I mean, the best thing that anyone could do is make it easy for people to buy from you. And I think leveraging technology is the best

Kris:

Absolutely. It is for them to produce. Yeah, yeah, you're good. If we cannot, if we can even skip the bind, it just happens. And they're just

Unknown:

I was just gonna say like in the truck parts world we have seen and Chris, you can back this data up, because we work closely together. But

Unknown:

easy. Well, what else can we buy? Right? And so even as even our manufacturing clients are finding that that their distributors are like,

Lori Highby:

Yeah. Love that. So obviously, technology is super important. Digital transformation. We talk about this quite often on this show. But is

Unknown:

No, because you know, as my mentors taught me many years ago, the business is a very social activity, it's still always going to be about

Unknown:

profession. And so she starts school, literally, today, when I get done here, I'm helping her get logged into her first course, when she's done

Unknown:

what some long held old ideas, like I want to hear all the time is how, you know, you just got to put the hours in and you just gotta like hustle and

Unknown:

70s. So this is a big generational gap. And you've got to take a look at your company from through their perspective and their eyes. That's not an

Erin:

Yeah, yeah. I think Chris is Chris's great example, I, we've had many deep conversations about, you know, how painful it is to let go of the

Erin:

ways of thinking and doing things really gets to that question that the you had Laurie, like, what else besides technology, and it's just like, have an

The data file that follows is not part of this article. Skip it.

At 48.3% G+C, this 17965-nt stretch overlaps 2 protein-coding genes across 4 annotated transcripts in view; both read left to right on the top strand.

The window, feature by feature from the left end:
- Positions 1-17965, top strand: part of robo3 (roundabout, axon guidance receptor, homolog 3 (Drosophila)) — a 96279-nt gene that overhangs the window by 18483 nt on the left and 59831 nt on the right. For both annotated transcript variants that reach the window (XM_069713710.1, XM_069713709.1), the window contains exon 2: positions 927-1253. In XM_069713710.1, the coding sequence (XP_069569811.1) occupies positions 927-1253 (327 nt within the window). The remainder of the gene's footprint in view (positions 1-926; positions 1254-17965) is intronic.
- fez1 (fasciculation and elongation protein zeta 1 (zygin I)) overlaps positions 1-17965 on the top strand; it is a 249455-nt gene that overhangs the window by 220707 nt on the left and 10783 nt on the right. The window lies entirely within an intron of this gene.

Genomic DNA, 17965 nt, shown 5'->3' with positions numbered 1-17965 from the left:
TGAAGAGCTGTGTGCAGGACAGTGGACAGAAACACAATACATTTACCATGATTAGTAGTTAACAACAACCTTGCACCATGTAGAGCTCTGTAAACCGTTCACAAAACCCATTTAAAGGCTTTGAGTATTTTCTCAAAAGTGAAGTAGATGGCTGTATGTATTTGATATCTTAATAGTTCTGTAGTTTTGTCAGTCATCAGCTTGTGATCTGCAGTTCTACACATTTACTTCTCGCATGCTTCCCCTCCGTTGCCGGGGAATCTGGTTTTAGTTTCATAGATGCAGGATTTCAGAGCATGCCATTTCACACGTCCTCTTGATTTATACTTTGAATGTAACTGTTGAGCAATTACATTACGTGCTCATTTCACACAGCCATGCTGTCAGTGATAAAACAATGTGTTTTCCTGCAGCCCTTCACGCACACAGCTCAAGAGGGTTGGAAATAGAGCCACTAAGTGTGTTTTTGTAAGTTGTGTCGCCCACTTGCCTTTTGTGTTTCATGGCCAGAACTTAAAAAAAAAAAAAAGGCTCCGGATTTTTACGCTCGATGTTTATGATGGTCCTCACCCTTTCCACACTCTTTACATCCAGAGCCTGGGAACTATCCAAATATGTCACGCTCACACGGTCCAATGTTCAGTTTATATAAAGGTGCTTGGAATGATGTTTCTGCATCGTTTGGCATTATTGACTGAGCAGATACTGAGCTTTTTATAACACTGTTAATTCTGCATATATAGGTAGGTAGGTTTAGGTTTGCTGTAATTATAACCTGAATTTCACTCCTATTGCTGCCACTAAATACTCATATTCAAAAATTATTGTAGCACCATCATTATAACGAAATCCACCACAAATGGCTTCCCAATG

Unknown:

I'd like to give you a bit of an example of how this can play out. So one of my clients is a manufacturer, and they implemented an ecommerce

Unknown:

a distributor who literally shares a parking lot with us. And the old procurement manager would walk over and chat with everybody and would place

Unknown:

experience. So they looked at it through a different lens. And they said, I don't have time to go over there and waste in that rapport relationship

Unknown:

actually spent time getting to know many of the employees at the manufacturer through social media, and developed a relationship outside of

Unknown:

relationship with several key people, and they have a relationship outside of business hours. I just thought that was a fascinating shift in behavior.

Unknown:

Absolutely.

Erin:

That's a clip, let's take that story. And put that is such an interesting story. And you can just read that in so many different ways,

Kris:

Love it. Yeah, no, and I appreciate you sharing that story as well. Because one of the things that, you know, we want to do as a result of

Kris:

going to pick up up some good, some good information here.

Unknown:

But here's the thing, if that manufacturer had not modified their approach, and built their brand in such a way, that their employees were

Unknown:

the road, who had all of those things in place? So they could have just as easily lost that customer who's literally sharing a parking lot